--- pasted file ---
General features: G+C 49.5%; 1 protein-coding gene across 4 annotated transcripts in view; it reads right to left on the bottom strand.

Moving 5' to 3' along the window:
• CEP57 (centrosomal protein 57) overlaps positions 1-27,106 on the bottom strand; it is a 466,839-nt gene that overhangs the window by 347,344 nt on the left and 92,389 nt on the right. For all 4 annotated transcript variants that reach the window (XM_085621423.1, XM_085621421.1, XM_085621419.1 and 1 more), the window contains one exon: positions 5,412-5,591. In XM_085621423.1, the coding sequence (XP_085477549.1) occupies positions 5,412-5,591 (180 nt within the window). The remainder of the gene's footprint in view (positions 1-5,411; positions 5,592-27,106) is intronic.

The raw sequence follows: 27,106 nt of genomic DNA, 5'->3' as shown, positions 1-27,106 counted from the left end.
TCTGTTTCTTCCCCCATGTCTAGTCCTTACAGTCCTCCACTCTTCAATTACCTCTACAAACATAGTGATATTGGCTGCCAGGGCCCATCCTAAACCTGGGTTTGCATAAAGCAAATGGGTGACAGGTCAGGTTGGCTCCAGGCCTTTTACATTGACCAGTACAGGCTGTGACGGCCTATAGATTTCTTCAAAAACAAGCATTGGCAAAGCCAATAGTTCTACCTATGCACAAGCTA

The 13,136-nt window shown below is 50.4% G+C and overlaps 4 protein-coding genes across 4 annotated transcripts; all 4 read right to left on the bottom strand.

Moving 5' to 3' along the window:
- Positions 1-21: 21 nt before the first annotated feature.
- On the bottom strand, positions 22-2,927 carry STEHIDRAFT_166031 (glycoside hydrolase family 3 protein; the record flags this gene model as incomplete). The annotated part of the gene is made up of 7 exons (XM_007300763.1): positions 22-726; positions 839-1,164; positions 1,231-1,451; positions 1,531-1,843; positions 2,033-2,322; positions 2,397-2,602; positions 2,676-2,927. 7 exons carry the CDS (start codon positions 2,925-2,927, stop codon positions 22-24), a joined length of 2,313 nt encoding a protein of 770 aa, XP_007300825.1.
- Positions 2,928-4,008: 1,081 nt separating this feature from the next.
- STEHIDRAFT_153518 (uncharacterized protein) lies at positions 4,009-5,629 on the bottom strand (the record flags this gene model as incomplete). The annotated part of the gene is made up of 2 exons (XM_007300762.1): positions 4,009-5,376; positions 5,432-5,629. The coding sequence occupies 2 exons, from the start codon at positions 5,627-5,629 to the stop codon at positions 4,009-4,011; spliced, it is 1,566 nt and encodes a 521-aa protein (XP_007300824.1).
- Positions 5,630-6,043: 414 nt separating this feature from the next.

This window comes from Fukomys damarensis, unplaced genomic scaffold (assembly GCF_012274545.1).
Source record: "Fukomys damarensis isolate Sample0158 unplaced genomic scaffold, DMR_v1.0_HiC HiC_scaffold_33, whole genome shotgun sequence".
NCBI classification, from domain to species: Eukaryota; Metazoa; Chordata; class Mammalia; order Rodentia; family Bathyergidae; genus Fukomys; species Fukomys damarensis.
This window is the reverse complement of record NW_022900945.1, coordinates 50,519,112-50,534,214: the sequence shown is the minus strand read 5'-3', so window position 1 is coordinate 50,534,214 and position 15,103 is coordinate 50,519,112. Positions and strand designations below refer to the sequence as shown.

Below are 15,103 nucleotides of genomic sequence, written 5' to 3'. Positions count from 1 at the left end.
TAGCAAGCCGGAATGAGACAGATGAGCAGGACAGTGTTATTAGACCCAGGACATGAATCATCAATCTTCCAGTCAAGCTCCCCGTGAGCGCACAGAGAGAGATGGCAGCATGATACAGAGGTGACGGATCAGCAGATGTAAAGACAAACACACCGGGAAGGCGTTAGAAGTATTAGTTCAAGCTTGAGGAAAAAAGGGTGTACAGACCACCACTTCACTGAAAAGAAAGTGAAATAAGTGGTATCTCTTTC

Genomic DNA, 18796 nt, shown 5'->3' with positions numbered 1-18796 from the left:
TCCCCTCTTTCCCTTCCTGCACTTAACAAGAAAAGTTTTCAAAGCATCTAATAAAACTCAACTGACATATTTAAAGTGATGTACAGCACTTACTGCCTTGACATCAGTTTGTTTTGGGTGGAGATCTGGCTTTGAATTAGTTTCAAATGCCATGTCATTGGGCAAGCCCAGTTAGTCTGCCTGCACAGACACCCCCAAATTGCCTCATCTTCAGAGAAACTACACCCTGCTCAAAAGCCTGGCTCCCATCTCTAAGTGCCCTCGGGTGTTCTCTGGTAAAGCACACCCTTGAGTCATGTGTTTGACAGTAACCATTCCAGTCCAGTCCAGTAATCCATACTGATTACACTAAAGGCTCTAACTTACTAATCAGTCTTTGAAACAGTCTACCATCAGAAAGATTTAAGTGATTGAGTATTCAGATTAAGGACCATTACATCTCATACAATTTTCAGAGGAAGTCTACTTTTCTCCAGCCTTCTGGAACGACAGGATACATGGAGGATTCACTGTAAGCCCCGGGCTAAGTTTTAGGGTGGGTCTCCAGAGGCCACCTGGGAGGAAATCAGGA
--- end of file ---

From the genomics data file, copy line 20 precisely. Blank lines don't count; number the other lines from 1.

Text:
TCCCCTCTTTCCCTTCCTGCACTTAACAAGAAAAGTTTTCAAAGCATCTAATAAAACTCAACTGACATATTTAAAGTGATGTACAGCACTTACTGCCTTGACATCAGTTTGTTTTGGGTGGAGATCTGGCTTTGAATTAGTTTCAAATGCCATGTCATTGGGCAAGCCCAGTTAGTCTGCCTGCACAGACACCCCCAAATTGCCTCATCTTCAGAGAAACTACACCCTGCTCAAAAGCCTGGCTCCCATCTCTAAGTGCCCTCGGGTGTTCTCTGGTAAAGCACACCCTTGAGTCATGTGTTTGACAGTAACCATTCCAGTCCAGTCCAGTAATCCATACTGATTACACTAAAGGCTCTAACTTACTAATCAGTCTTTGAAACAGTCTACCATCAGAAAGATTTAAGTGATTGAGTATTCAGATTAAGGACCATTACATCTCATACAATTTTCAGAGGAAGTCTACTTTTCTCCAGCCTTCTGGAACGACAGGATACATGGAGGATTCACTGTAAGCCCCGGGCTAAGTTTTAGGGTGGGTCTCCAGAGGCCACCTGGGAGGAAATCAGGA